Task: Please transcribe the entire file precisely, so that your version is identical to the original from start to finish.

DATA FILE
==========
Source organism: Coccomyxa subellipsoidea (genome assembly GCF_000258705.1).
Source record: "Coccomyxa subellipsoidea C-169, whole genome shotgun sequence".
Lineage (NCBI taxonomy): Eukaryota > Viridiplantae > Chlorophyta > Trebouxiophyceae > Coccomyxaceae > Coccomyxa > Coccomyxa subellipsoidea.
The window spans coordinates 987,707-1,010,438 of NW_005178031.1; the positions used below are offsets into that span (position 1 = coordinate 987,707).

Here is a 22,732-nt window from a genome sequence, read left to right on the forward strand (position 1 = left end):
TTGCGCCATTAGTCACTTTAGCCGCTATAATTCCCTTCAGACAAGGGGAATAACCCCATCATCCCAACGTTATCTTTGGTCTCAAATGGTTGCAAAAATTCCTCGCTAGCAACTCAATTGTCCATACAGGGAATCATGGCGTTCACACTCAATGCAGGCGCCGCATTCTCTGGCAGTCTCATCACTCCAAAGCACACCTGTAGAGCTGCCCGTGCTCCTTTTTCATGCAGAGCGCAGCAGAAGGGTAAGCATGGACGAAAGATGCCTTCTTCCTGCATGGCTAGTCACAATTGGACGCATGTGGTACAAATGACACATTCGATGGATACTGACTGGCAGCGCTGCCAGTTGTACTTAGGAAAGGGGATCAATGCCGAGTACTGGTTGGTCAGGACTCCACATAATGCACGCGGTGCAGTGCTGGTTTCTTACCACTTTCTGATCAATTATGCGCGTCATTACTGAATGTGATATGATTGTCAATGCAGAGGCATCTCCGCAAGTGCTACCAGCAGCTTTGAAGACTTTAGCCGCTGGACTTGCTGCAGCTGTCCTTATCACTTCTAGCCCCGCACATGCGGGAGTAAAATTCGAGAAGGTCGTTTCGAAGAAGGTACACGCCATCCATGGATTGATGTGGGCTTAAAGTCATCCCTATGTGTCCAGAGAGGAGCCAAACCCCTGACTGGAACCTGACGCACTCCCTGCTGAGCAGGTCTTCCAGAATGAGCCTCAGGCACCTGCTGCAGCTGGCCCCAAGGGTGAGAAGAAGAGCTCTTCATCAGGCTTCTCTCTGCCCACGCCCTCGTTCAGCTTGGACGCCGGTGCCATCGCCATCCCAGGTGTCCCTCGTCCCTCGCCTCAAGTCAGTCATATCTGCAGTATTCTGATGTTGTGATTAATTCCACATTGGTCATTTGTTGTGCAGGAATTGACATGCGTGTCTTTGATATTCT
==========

Source organism: Coccomyxa subellipsoidea (genome assembly GCF_000258705.1).
Source record: "Coccomyxa subellipsoidea C-169, whole genome shotgun sequence".
Lineage (NCBI taxonomy): Eukaryota > Viridiplantae > Chlorophyta > Trebouxiophyceae > Coccomyxaceae > Coccomyxa > Coccomyxa subellipsoidea.
The window spans coordinates 987,707-1,010,438 of NW_005178031.1; the positions used below are offsets into that span (position 1 = coordinate 987,707).

Here is a 22,732-nt window from a genome sequence, read left to right on the forward strand (position 1 = left end):
TTGCGCCATTAGTCACTTTAGCCGCTATAATTCCCTTCAGACAAGGGGAATAACCCCATCATCCCAACGTTATCTTTGGTCTCAAATGGTTGCAAAAATTCCTCGCTAGCAACTCAATTGTCCATACAGGGAATCATGGCGTTCACACTCAATGCAGGCGCCGCATTCTCTGGCAGTCTCATCACTCCAAAGCACACCTGTAGAGCTGCCCGTGCTCCTTTTTCATGCAGAGCGCAGCAGAAGGGTAAGCATGGACGAAAGATGCCTTCTTCCTGCATGGCTAGTCACAATTGGACGCATGTGGTACAAATGACACATTCGATGGATACTGACTGGCAGCGCTGCCAGTTGTACTTAGGAAAGGGGATCAATGCCGAGTACTGGTTGGTCAGGACTCCACATAATGCACGCGGTGCAGTGCTGGTTTCTTACCACTTTCTGATCAATTATGCGCGTCATTACTGAATGTGATATGATTGTCAATGCAGAGGCATCTCCGCAAGTGCTACCAGCAGCTTTGAAGACTTTAGCCGCTGGACTTGCTGCAGCTGTCCTTATCACTTCTAGCCCCGCACATGCGGGAGTAAAATTCGAGAAGGTCGTTTCGAAGAAGGTACACGCCATCCATGGATTGATGTGGGCTTAAAGTCATCCCTATGTGTCCAGAGAGGAGCCAAACCCCTGACTGGAACCTGACGCACTCCCTGCTGAGCAGGTCTTCCAGAATGAGCCTCAGGCACCTGCTGCAGCTGGCCCCAAGGGTGAGAAGAAGAGCTCTTCATCAGGCTTCTCTCTGCCCACGCCCTCGTTCAGCTTGGACGCCGGTGCCATCGCCATCCCAGGTGTCCCTCGTCCCTCGCCTCAAGTCAGTCATATCTGCAGTATTCTGATGTTGTGATTAATTCCACATTGGTCATTTGTTGTGCAGGAATTGACATGCGTGTCTTTGATATTCT